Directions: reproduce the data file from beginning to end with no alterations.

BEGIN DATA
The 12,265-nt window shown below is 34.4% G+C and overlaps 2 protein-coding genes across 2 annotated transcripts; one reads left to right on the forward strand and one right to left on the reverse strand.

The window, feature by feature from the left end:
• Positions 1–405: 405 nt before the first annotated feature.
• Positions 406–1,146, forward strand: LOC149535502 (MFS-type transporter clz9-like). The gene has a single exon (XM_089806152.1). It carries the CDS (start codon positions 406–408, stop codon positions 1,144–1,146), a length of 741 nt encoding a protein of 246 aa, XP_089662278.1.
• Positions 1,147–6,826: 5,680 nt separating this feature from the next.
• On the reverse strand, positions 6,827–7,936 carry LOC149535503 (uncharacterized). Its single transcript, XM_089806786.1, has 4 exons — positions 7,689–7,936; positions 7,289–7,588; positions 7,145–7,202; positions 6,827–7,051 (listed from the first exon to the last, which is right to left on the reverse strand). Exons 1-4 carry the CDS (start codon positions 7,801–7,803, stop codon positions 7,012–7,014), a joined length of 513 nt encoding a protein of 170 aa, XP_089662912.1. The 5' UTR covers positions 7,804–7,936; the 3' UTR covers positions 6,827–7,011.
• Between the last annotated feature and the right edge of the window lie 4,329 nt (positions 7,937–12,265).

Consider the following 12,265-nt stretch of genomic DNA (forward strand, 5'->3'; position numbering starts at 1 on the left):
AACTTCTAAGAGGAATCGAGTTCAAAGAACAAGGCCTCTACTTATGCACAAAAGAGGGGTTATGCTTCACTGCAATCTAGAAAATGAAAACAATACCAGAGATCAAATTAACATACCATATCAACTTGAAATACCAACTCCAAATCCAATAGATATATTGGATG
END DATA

The 12,265-nt window shown below is 34.4% G+C and overlaps 2 protein-coding genes across 2 annotated transcripts; one reads left to right on the forward strand and one right to left on the reverse strand.

The window, feature by feature from the left end:
• Positions 1–405: 405 nt before the first annotated feature.
• Positions 406–1,146, forward strand: LOC149535502 (MFS-type transporter clz9-like). The gene has a single exon (XM_089806152.1). It carries the CDS (start codon positions 406–408, stop codon positions 1,144–1,146), a length of 741 nt encoding a protein of 246 aa, XP_089662278.1.
• Positions 1,147–6,826: 5,680 nt separating this feature from the next.
• On the reverse strand, positions 6,827–7,936 carry LOC149535503 (uncharacterized). Its single transcript, XM_089806786.1, has 4 exons — positions 7,689–7,936; positions 7,289–7,588; positions 7,145–7,202; positions 6,827–7,051 (listed from the first exon to the last, which is right to left on the reverse strand). Exons 1-4 carry the CDS (start codon positions 7,801–7,803, stop codon positions 7,012–7,014), a joined length of 513 nt encoding a protein of 170 aa, XP_089662912.1. The 5' UTR covers positions 7,804–7,936; the 3' UTR covers positions 6,827–7,011.
• Between the last annotated feature and the right edge of the window lie 4,329 nt (positions 7,937–12,265).

Consider the following 12,265-nt stretch of genomic DNA (forward strand, 5'->3'; position numbering starts at 1 on the left):
AACTTCTAAGAGGAATCGAGTTCAAAGAACAAGGCCTCTACTTATGCACAAAAGAGGGGTTATGCTTCACTGCAATCTAGAAAATGAAAACAATACCAGAGATCAAATTAACATACCATATCAACTTGAAATACCAACTCCAAATCCAATAGATATATTGGATG